The meliae, or meliades were the nymphs of the mountain ash-tree, possibly as well as of bees and honey. They sprang from the drops of blood that fell from Uranus, and were received by Gaea. Their offspring are the race of mortal men. These sons used the wood of their mothers' trees to fuel their forges and to make spears. The meliae came from the district of Melis, near Trachis.1

The nymphs that nursed Zeus are likewise called meliae.2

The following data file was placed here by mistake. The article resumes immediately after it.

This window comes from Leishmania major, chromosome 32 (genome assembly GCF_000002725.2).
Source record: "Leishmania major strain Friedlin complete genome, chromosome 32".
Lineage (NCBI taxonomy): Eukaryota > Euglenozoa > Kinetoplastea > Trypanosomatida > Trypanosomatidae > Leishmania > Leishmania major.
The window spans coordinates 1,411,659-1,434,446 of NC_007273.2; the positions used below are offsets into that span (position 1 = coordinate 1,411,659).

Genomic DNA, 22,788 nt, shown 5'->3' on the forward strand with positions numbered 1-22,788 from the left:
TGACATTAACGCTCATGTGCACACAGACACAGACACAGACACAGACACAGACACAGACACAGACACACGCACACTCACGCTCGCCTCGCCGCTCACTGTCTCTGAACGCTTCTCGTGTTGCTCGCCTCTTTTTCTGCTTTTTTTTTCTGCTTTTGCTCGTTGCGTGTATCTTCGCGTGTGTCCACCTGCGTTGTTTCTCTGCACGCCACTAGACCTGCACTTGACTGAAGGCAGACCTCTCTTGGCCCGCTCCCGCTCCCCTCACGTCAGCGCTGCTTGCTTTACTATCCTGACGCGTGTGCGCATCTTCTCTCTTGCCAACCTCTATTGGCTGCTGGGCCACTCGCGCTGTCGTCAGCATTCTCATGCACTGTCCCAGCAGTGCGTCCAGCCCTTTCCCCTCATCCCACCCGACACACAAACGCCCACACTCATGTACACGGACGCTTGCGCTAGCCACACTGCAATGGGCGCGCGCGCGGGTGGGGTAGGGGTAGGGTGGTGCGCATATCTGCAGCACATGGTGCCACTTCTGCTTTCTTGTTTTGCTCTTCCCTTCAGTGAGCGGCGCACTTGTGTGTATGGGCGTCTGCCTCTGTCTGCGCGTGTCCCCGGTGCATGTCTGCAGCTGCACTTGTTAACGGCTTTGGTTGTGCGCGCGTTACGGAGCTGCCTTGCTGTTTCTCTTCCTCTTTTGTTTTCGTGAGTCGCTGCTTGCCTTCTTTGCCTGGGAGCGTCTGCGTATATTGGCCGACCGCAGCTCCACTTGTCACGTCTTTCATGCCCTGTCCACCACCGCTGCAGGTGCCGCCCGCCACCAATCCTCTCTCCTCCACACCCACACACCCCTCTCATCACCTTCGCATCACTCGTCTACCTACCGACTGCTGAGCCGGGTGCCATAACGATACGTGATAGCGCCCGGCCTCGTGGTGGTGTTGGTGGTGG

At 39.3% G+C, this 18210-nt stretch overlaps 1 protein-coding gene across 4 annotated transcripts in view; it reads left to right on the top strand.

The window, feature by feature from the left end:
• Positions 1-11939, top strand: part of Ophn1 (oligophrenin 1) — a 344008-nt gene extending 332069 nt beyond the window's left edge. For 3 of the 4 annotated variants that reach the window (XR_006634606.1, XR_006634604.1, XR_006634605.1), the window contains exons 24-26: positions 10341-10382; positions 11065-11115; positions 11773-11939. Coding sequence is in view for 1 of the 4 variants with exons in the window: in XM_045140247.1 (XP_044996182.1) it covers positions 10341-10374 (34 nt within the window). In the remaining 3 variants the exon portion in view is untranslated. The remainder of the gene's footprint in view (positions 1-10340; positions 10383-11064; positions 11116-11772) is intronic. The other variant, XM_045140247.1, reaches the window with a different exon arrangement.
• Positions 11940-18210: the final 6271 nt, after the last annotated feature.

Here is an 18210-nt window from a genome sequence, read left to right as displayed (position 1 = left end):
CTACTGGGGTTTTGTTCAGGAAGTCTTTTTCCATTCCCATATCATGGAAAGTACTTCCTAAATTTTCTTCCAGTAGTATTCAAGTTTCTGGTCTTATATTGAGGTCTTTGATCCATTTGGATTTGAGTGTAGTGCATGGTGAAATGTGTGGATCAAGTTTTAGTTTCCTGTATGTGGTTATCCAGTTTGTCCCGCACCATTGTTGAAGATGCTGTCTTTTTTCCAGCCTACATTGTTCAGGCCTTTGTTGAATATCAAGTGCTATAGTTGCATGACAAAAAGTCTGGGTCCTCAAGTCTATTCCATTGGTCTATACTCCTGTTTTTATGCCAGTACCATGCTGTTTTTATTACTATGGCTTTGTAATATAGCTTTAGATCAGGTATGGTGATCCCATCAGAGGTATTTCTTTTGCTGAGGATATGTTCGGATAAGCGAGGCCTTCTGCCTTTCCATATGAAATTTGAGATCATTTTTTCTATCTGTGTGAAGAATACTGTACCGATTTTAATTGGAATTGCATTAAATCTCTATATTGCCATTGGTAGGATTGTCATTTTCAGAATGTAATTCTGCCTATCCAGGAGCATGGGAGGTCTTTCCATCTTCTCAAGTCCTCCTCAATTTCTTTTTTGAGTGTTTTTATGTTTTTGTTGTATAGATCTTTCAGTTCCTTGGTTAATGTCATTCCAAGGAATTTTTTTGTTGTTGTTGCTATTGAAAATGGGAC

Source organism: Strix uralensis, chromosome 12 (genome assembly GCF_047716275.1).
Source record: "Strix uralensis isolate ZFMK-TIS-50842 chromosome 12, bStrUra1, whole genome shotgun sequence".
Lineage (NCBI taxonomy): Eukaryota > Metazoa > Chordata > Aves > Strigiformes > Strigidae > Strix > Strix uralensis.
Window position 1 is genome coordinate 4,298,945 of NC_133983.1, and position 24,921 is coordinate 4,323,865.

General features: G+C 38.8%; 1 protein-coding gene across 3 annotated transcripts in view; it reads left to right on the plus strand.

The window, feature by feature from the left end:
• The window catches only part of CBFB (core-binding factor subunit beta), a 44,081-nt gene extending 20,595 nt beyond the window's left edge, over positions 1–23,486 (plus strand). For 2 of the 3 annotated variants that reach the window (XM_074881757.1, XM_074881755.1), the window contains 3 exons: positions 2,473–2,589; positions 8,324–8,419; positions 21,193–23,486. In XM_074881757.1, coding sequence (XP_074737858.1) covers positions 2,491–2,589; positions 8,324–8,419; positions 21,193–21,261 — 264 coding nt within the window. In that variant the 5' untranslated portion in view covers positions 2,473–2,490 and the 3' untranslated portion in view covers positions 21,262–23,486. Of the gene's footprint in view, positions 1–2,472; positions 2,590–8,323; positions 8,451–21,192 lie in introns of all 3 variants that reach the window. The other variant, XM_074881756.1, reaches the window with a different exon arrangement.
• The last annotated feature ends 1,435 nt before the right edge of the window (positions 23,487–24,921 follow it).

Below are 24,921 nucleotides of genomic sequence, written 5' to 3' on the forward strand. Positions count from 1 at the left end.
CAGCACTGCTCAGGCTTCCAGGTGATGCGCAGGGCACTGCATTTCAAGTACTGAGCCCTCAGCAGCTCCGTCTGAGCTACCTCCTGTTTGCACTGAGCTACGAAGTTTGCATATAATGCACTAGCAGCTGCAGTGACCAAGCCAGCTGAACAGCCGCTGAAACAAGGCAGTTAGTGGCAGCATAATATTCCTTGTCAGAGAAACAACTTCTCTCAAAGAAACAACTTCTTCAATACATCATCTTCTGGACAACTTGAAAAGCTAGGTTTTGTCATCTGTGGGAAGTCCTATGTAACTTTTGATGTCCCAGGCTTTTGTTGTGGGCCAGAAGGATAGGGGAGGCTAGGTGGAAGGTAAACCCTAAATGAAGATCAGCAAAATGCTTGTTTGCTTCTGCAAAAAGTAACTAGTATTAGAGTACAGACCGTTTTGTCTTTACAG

1. Sophocles. Philoctetes, 715.
  2. Callimachus. Hymn to Zeus, 47; Eustathius on Homer, p. 1963.


  • Hesiod. Theogony, 178, 564.
  • Smith, William. (1870). Dictionary of Greek and Roman Biography and Mythology. London: Taylor, Walton, and Maberly.